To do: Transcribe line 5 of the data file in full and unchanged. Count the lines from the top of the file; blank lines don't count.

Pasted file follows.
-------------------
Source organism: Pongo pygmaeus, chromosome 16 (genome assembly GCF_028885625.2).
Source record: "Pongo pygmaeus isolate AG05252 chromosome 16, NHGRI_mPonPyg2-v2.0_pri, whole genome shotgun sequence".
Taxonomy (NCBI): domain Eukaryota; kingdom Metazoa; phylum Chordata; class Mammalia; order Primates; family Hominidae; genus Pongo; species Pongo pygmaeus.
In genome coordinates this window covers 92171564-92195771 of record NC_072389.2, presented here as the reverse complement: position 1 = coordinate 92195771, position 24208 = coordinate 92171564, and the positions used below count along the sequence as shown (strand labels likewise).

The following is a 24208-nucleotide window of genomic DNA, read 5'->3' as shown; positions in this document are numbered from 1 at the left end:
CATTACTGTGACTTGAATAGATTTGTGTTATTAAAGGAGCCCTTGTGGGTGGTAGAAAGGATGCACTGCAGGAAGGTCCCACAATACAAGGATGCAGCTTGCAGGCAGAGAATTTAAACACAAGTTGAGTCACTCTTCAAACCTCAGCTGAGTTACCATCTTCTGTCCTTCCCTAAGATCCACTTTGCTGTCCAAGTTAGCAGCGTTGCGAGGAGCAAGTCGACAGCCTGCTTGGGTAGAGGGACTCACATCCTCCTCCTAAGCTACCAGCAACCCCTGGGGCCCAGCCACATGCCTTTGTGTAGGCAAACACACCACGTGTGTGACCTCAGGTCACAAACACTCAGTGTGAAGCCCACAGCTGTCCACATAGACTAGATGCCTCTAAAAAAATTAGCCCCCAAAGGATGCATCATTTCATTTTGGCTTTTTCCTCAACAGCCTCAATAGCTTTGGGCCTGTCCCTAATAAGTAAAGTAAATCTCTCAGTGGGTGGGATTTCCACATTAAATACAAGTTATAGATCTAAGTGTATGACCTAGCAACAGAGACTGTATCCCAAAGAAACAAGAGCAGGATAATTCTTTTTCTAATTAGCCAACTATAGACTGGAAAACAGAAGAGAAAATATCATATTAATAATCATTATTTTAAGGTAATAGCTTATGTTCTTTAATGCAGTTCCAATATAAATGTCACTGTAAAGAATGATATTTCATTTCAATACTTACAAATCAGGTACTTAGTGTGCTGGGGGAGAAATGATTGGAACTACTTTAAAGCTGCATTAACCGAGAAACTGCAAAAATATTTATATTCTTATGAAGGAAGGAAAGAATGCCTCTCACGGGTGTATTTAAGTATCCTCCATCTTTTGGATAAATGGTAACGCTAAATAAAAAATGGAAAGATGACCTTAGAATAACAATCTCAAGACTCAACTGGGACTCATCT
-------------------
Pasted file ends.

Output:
The following is a 24208-nucleotide window of genomic DNA, read 5'->3' as shown; positions in this document are numbered from 1 at the left end: